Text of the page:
Only two bridges link the west side of Luxor to the city proper, bridges that are clogged with vehicles at this time of day. Because we are running late, Romani is looking for a quicker way to get us back into the city. His answer is to send us across the Nile by boat – and by very cheery-looking boats at that.
The boats are a little tricky to reach via the sandbag gangplank. . .
. . . but, once aboard, the view is wonderful.
We are hurrying back because we are supposed to take a carriage tour of the city, but it is already late in the afternoon. Still, not wanting us to miss out, Romani arranges an abbreviated tour.
I share my carriage with Jess, the youngest member of our group. She is an intelligent, curious, and good-humored teenager. I enjoy this chance to hear her take on the trip and on life in general. She is a cool kid.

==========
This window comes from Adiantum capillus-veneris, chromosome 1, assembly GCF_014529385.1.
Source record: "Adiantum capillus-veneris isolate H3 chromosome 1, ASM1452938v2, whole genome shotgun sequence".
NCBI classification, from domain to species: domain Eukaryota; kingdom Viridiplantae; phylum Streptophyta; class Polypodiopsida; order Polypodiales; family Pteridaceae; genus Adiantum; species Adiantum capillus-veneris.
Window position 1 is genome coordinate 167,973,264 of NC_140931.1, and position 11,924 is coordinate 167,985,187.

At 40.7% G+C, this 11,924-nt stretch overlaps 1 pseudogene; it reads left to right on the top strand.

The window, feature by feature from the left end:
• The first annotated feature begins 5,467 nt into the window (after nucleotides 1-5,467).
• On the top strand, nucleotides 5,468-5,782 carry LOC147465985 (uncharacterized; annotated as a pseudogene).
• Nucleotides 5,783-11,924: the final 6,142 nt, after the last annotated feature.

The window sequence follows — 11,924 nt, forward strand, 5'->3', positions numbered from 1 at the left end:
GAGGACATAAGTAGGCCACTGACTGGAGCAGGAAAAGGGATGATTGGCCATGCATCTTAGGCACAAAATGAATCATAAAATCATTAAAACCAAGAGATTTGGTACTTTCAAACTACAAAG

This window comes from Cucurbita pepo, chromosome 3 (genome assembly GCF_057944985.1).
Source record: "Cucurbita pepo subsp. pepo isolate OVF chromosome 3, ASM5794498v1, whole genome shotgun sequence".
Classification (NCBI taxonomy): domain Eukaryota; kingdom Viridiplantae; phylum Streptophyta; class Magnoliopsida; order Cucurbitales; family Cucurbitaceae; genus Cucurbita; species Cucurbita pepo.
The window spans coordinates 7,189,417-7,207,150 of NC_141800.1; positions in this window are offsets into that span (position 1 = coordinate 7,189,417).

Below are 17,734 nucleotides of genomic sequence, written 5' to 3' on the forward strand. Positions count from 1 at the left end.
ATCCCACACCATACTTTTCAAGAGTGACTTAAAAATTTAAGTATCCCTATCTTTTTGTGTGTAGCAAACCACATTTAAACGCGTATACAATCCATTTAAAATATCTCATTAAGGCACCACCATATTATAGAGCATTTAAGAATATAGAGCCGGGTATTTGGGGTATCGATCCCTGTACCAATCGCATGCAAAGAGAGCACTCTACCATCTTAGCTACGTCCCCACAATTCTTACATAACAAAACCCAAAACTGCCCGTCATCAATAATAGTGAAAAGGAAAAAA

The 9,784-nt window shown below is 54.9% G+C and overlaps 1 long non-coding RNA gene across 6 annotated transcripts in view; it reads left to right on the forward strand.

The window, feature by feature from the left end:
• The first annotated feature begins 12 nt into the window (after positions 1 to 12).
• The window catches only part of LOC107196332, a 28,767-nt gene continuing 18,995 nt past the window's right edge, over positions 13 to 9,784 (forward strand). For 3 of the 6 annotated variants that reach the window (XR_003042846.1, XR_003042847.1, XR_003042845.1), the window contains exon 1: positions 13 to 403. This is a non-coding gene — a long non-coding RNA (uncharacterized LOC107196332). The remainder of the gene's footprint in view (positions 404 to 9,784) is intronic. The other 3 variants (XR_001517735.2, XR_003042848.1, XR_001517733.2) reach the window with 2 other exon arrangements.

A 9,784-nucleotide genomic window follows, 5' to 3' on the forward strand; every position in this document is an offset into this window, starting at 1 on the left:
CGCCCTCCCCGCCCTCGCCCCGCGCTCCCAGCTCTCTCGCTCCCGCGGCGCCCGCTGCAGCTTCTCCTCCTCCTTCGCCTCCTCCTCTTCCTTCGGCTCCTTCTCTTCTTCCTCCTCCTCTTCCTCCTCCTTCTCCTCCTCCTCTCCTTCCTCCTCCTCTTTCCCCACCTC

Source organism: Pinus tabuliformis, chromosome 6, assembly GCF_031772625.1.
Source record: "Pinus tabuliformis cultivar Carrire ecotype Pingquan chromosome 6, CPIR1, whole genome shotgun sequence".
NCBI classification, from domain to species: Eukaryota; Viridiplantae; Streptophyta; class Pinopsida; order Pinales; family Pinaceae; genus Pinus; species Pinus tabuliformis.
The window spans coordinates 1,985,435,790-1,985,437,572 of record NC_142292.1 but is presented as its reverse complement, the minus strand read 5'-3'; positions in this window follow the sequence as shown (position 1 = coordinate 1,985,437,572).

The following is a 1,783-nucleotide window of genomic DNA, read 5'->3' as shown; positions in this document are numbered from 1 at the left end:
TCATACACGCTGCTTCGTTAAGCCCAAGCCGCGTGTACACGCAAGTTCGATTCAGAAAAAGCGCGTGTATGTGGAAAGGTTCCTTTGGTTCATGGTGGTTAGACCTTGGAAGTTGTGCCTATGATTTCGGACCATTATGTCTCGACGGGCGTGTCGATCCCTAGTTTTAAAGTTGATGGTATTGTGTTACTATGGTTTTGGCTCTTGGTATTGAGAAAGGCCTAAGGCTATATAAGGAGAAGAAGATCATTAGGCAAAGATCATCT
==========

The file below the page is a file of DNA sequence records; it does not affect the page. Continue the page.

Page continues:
The carriages make their way through a chaotic market that spills out of the open shop fronts and into the street.
It is a colorful and exotic place.
But the market also feels a bit threatening, which is why I have mixed feelings about the carriage ride. The carriage is a great way to see the market (and even make purchases, as the sellers are happy to pass merchandise up to carriage passengers willing to pass cash back down). From the ground it would be impossible to get a sense of it all – and I think it would quickly become a claustrophobic and slightly menacing whirl of activity and merchandise. I would be intimidated to enter here on foot, but the carriage lifts us above it all, providing both a bird’s eye view and a level of security. On the other hand, we are a dreadful nuisance to those who must work or shop here, forced to maneuver around the carriages in the crowded streets.
I wish we had time to see more of the city, but it is evening now. . . time to thank our driver and return to ground level once again.
We linger for a lovely sunset over the Nile before returning to the bus.
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